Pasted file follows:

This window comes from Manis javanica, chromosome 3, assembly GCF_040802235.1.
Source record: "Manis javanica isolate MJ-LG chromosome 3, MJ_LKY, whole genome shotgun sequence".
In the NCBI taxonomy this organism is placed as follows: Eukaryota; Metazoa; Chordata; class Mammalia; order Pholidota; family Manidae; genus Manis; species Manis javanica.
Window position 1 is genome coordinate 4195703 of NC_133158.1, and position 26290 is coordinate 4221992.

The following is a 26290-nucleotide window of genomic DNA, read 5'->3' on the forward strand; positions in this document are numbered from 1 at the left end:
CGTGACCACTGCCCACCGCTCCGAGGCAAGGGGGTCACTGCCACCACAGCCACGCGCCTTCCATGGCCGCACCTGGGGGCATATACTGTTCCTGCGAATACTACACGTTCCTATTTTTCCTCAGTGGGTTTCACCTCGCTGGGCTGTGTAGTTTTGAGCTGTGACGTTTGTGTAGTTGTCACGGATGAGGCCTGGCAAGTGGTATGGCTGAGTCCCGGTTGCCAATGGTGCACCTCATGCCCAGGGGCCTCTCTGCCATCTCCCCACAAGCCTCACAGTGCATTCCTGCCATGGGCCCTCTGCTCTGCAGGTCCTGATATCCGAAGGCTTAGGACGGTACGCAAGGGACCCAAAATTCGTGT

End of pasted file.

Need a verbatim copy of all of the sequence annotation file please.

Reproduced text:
This window comes from Manis javanica, chromosome 3, assembly GCF_040802235.1.
Source record: "Manis javanica isolate MJ-LG chromosome 3, MJ_LKY, whole genome shotgun sequence".
In the NCBI taxonomy this organism is placed as follows: Eukaryota; Metazoa; Chordata; class Mammalia; order Pholidota; family Manidae; genus Manis; species Manis javanica.
Window position 1 is genome coordinate 4195703 of NC_133158.1, and position 26290 is coordinate 4221992.

The following is a 26290-nucleotide window of genomic DNA, read 5'->3' on the forward strand; positions in this document are numbered from 1 at the left end:
CGTGACCACTGCCCACCGCTCCGAGGCAAGGGGGTCACTGCCACCACAGCCACGCGCCTTCCATGGCCGCACCTGGGGGCATATACTGTTCCTGCGAATACTACACGTTCCTATTTTTCCTCAGTGGGTTTCACCTCGCTGGGCTGTGTAGTTTTGAGCTGTGACGTTTGTGTAGTTGTCACGGATGAGGCCTGGCAAGTGGTATGGCTGAGTCCCGGTTGCCAATGGTGCACCTCATGCCCAGGGGCCTCTCTGCCATCTCCCCACAAGCCTCACAGTGCATTCCTGCCATGGGCCCTCTGCTCTGCAGGTCCTGATATCCGAAGGCTTAGGACGGTACGCAAGGGACCCAAAATTCGTGT